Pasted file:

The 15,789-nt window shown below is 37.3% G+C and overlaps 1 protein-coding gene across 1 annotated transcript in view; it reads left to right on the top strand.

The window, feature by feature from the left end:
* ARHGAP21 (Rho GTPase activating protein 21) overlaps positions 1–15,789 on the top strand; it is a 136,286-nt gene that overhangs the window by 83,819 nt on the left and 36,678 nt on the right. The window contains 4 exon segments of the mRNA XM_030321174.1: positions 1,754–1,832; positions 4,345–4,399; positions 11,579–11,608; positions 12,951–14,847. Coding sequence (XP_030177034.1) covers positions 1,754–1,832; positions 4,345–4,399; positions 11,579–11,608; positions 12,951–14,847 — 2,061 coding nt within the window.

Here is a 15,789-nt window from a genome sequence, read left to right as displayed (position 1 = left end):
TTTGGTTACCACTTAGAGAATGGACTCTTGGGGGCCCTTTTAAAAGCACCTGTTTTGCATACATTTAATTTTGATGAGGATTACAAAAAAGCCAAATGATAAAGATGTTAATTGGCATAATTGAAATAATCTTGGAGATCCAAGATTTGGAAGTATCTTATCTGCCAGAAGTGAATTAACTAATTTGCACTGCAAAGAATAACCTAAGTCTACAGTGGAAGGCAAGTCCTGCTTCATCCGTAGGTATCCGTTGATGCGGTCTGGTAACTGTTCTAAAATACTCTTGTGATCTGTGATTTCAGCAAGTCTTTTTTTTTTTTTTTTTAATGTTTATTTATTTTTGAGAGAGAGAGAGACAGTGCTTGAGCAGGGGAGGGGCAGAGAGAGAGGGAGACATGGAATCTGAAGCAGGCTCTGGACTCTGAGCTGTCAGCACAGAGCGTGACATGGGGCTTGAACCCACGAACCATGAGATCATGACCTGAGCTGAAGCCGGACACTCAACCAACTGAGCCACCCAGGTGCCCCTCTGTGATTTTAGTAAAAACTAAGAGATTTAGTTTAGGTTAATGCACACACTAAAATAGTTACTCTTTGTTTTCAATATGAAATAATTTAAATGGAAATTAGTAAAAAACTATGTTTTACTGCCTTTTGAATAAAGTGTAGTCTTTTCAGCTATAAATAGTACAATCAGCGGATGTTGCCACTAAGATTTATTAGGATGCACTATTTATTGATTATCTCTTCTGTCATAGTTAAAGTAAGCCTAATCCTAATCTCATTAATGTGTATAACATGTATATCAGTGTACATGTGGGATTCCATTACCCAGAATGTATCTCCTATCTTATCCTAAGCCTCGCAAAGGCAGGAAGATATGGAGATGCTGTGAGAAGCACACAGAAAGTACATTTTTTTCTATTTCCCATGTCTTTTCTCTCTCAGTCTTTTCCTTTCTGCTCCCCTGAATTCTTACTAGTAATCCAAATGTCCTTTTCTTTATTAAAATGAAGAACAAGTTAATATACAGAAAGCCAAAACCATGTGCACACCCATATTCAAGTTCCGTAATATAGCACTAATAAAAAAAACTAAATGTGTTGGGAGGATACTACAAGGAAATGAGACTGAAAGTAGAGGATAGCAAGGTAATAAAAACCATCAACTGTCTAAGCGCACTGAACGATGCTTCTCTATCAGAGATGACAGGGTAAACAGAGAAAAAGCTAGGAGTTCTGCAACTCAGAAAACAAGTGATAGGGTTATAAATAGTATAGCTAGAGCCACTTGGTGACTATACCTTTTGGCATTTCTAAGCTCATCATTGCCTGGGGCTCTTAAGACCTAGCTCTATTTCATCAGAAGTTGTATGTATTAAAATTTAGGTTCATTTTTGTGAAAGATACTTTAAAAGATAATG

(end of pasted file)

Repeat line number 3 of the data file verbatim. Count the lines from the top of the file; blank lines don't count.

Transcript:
* ARHGAP21 (Rho GTPase activating protein 21) overlaps positions 1–15,789 on the top strand; it is a 136,286-nt gene that overhangs the window by 83,819 nt on the left and 36,678 nt on the right. The window contains 4 exon segments of the mRNA XM_030321174.1: positions 1,754–1,832; positions 4,345–4,399; positions 11,579–11,608; positions 12,951–14,847. Coding sequence (XP_030177034.1) covers positions 1,754–1,832; positions 4,345–4,399; positions 11,579–11,608; positions 12,951–14,847 — 2,061 coding nt within the window.